What to know about the Reds’ trade deadline plans and an update on Jessie Bates

Hi I’m Charlie Goldsmith, and I cover the Reds and Bengals for the Cincinnati Enquirer.

For about a year, I’ve been recording short video breakdowns on Twitter about the Reds and the Bengals. I’ve led every video with that introduction. That platform showed me the potential for a written weekly newsletter with that same conversational style, which could give me another opportunity to engage with readers. It felt right to start my newsletter in the same way.

I hope to use this platform to have the same conversations with you about the Reds and the Bengals that you’re having with your friends and family. I’m easy to reach on Twitter (@CharlieG__) and email (cgoldsmith@enquirer.com).

Let’s get started.

Leading off

The most important detail going forward from the Cincinnati Reds’ offseason was how their trade with the Seattle Mariners on March 14 developed very quickly.

During spring training, when the Mariners offered a good return for Jesse Winker and Eugenio Suárez, Reds general manager Nick Krall took the opportunity and the deal happened fast. Now exactly three months later, the framework of that trade gives the clearest picture of the Reds’ plans for the 2022 trade deadline.

When projecting the Reds’ strategy for the 2022 deadline, the answers go back to March 14. The Mariners trade showed what matters most to Krall.

“Our goal is to continue to make our organization better,” Krall said during spring training. “It’s about long-term success and sustainability. We’re evaluating everything.”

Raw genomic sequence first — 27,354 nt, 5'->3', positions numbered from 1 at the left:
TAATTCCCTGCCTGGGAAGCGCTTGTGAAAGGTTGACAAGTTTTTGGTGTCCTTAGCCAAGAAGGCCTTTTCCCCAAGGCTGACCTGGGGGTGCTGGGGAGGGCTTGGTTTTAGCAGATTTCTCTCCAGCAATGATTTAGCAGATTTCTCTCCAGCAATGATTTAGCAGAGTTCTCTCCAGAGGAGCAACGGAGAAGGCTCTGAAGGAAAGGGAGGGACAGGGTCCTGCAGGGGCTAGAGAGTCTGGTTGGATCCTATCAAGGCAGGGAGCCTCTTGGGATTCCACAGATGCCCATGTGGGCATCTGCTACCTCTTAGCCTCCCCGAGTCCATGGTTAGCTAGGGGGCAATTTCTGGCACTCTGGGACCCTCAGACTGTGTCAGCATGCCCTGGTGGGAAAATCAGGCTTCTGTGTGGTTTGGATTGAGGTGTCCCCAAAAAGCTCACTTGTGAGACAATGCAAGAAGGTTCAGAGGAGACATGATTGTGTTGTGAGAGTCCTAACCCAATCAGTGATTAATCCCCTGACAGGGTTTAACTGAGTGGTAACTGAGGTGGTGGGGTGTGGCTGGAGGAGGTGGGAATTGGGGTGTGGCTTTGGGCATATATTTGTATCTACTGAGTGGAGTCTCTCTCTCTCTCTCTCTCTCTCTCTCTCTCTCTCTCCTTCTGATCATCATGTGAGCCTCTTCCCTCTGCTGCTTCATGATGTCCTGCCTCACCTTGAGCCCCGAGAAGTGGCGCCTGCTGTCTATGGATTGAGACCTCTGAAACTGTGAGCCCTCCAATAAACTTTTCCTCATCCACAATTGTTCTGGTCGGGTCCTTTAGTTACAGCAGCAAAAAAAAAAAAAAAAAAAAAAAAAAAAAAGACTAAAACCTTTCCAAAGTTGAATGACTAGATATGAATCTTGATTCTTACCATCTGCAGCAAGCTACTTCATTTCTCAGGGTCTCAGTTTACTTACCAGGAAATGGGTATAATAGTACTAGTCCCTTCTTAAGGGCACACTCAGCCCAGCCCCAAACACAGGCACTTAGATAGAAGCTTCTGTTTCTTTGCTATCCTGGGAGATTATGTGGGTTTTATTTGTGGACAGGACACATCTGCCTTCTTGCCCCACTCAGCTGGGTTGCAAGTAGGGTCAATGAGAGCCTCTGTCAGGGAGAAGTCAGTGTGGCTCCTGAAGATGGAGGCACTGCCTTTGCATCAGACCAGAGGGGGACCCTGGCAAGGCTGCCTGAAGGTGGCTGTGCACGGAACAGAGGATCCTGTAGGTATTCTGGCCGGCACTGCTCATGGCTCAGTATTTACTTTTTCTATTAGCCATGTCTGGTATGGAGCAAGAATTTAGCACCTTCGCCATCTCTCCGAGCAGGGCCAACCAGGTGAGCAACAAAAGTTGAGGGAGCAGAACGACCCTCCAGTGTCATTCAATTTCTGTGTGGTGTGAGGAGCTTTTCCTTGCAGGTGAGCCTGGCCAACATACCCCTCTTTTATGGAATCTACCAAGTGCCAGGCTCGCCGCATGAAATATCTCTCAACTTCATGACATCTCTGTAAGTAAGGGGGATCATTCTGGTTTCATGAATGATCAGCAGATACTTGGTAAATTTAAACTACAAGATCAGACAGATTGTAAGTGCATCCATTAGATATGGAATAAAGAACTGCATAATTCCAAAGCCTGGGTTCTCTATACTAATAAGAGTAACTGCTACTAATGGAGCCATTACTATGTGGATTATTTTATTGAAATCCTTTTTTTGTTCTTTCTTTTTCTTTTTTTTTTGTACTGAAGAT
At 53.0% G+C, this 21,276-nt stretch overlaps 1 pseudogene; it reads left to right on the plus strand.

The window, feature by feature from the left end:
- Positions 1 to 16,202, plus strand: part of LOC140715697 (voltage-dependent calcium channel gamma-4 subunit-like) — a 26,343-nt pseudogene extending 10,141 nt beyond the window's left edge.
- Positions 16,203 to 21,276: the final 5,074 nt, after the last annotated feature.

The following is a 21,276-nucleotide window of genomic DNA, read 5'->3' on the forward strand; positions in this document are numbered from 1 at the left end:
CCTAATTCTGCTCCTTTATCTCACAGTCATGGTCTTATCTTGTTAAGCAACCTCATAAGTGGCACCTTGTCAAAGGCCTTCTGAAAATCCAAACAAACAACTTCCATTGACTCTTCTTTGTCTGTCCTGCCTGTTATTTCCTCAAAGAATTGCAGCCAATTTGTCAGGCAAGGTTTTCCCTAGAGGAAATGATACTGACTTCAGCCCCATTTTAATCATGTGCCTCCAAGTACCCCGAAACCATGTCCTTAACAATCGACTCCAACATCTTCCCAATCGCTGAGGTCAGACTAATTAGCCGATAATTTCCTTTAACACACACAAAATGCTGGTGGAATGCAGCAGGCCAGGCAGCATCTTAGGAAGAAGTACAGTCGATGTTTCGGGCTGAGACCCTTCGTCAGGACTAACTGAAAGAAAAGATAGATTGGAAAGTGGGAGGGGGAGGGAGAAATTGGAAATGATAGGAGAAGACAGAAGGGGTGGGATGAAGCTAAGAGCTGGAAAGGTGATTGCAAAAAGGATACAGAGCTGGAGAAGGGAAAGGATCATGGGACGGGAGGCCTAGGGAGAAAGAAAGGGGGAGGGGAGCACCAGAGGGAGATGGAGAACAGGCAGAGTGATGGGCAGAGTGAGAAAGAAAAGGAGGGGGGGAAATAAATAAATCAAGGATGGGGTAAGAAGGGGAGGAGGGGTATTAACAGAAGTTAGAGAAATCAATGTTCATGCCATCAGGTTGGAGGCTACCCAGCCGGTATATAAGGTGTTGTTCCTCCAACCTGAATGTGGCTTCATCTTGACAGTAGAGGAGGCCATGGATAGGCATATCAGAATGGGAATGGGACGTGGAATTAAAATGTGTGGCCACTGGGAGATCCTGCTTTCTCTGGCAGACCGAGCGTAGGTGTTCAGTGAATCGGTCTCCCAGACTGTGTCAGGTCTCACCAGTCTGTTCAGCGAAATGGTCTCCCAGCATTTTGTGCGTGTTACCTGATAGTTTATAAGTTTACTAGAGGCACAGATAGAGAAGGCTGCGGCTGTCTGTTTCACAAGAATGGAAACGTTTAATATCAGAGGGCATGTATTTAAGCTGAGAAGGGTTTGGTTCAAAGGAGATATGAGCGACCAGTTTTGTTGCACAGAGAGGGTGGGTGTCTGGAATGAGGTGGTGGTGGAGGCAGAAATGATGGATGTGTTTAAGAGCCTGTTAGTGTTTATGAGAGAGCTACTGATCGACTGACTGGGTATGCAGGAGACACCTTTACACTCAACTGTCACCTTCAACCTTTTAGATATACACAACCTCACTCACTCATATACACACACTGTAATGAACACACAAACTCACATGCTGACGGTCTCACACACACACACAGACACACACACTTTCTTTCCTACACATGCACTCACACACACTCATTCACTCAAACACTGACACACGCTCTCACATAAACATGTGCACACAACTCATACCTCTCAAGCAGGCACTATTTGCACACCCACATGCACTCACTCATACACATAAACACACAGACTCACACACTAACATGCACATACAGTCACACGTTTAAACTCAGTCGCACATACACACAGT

For the Reds, these deals can happen fast if the return is right. There isn’t a move they “need” to make in July, but there are several that could make sense for them. As much planning as the Reds are going through to prepare for the deadline, the return will dictate almost any trade, especially since Luis Castillo and Tyler Mahle are under contract for another season.

And the Reds’ track record shows what they’d be trying to get back. Nearly every major addition over the last three years can fall in one of these buckets as the Reds look to build “up the middle.”

The Reds have added catchers (Matt Nelson, Jackson Miller), shortstops (Matt McLain, Jose Torres, Ricardo Cabrera) and center fielders (Jay Allen, Ariel Almonte) who are athletic, contact-first hitters, as well as starting pitchers (Brandon Williamson, Justin Dunn, Chase Petty, Connor Phillips) with upside and the potential to be strikeout throwers.

Even though the Reds have a dozen possible trade candidates, the Reds likely won’t pursue a complete tear down like the Washington Nationals and Chicago Cubs did at last year’s trade deadline.

The Reds will value keeping a few veterans who can mentor younger players as well as players…

Source link : sports.yahoo.com

Related posts

Leave a Comment